I don't usually bother to check the weather forecast, but this week, I have been curiously peeking at tomorrow night's projections. Because tomorrow night, Teddy and I will travel to the one and only Fenway Park to watch the Boston Red Sox take on the Los Angeles Angels.
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Teddy knows almost all of the players on the Angels' roster, as he loyally follows the professionals who wear the same uniform as his Little League team. He even told me the other day that Mike Napoli used to play for the Angels. I Googled it. He was right. It wasn't a stretch to assume that Teddy would love to see his favorite two clubs play one another; he can't wait.
Teddy and I are perfect baseball game companions. We both silently adore the initial sight of the park and the sound of the national anthem. Then we quickly get excited about the many different snack options. We're both totally convinced that we're going to catch a foul ball (we have never even come close), we would rather that the strangers seated around us not bother to make small talk, we love the jumbotron, and we're both ready to go home by the end of the 6th inning regardless of the score.
The only real differences in Teddy and my feelings about a Red Sox game are that I am far less fascinated by the Green Line ride to and fro, I don't need my ice cream to come in a mini plastic baseball helmet for $5 extra dollars (a regular cup is fine), and I couldn't name half of the Red Sox players that Teddy could. In the end though, we both end up in the very same place -- exhausted, full, and in agreement that we had the time of our lives.
|Me and Teddy at his very first Red Sox game almost exactly one year ago.|
So I got to thinking about weather, and plans, and weather changing those plans.
My thoughts here have evolved largely because of this quote I came across thanks to Professor Bee who mentioned it at a writing workshop at Dana-Farber this week. In her 1978 book, Illness as Metaphor, Susan Sontag described illness as follows:
Illness is the night-side of life, a more onerous citizenship. Everyone who is born holds dual citizenship, in the kingdom of the well and in the kingdom of the sick. Although we all prefer to use only the good passport, sooner or later each of us is obliged, at least for a spell, to identify ourselves as citizens of that other place.
I agree with the quote's implication that many of us consciously or subconsciously group people into a "sick" or a "healthy" bucket rather than thinking of ourselves as people who move fluidly between two worlds. I definitely make these oversimplified buckets and even when I do, I feel strange about it. Just yesterday I referenced the time "before I got sick." As I said it, I knew how wrong it sounded. Cancer's just not that simple. Because while the tumor was hiding and growing aggressively inside me, I never even felt sick. I had absolutely no idea that it was there. Finding the cancer and getting treated for it were what made me feel sick. And feel better. See how strange it is?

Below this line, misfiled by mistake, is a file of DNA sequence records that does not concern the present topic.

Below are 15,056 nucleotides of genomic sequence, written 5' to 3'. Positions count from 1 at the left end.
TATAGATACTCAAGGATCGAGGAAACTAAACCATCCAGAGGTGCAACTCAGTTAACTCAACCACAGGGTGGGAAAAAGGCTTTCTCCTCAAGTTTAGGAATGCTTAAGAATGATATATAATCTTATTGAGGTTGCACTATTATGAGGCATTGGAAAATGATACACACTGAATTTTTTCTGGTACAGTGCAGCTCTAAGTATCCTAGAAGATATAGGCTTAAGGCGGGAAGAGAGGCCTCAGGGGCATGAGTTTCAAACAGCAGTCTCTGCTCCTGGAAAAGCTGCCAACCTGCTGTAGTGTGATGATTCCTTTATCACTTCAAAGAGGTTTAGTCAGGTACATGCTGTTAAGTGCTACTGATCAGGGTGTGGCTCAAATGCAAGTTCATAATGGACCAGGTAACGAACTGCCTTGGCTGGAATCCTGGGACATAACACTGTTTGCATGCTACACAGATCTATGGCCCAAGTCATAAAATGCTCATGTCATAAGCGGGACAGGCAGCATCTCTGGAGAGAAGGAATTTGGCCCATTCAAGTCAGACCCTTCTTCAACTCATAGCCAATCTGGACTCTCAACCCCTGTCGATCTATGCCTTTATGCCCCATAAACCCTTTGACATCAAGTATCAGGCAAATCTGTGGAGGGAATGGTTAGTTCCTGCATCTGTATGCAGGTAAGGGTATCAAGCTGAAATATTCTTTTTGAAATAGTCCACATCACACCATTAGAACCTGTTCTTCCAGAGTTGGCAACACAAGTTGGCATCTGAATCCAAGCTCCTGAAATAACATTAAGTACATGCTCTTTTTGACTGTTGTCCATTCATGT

Susan Sontag's explanation helps me understand my place in, and in between, these two kingdoms. Prior to August 8, 2012, I never would have imagined myself living in the kingdom of the sick, no matter how hypochondriacal I am. But now, I realize that no one, including me, can fully avoid that dark kingdom. At some point, we will all identify ourselves as citizens of "that other place." Unfortunately, some people live in the kingdom of the sick much longer than they live in the kingdom of the well and I hope that modern medicine can improve that terrible imbalance. Some people live deep in the dark kingdom, while others roam around the outer borders. In other cases, one only knows the dark kingdom and none of the lighter one; those are the most rare and tragic of cases. The vast majority of us, however, will be lucky enough to be dual citizens.
Once we learn of our dual citizenship, life changes a bit, or at least, mine sure did.
For instance, let's consider my lead up to tomorrow night's baseball game. Here's what I've been thinking.
I don't want it to rain for me and Teddy's big night out. I want everything to be perfect for him. For me. A great game. A big win. Clear, warm air.
So I watch the forecast. But it's New England, and forecasts can change quickly. So I wonder, What's the point?
I decide just to hope for the best. To plan, gently, for the worst. I remember that I can't avoid the rain, just like I can't avoid the kingdom of the sick.
I want as many innings as I can get sitting out in the clear summer air at Fenway Park. But even if I only get one inning, huddled under a poncho with my little guy as he teaches me the names, positions, and numbers of all of the Angels and Red Sox players, that's pretty awesome too. So I'll take the one inning in the rain. And I'll cherish it forever. Because sometimes, life in the kingdom of the sick can be even more awesome than life in the kingdom of the well.
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As if tomorrow couldn't get any better for the little lad, first thing in the morning he will throw out the first pitch of the 11th Annual Todd J. Schwartz Softball Classic. We are honored that the incredible Schwartz family thought of us and we can't wait to be there with them tomorrow. For Todd. Rain or shine.
|Annabel, also loving her sweet snacks, and sporting her Angels and Red Sox gear.|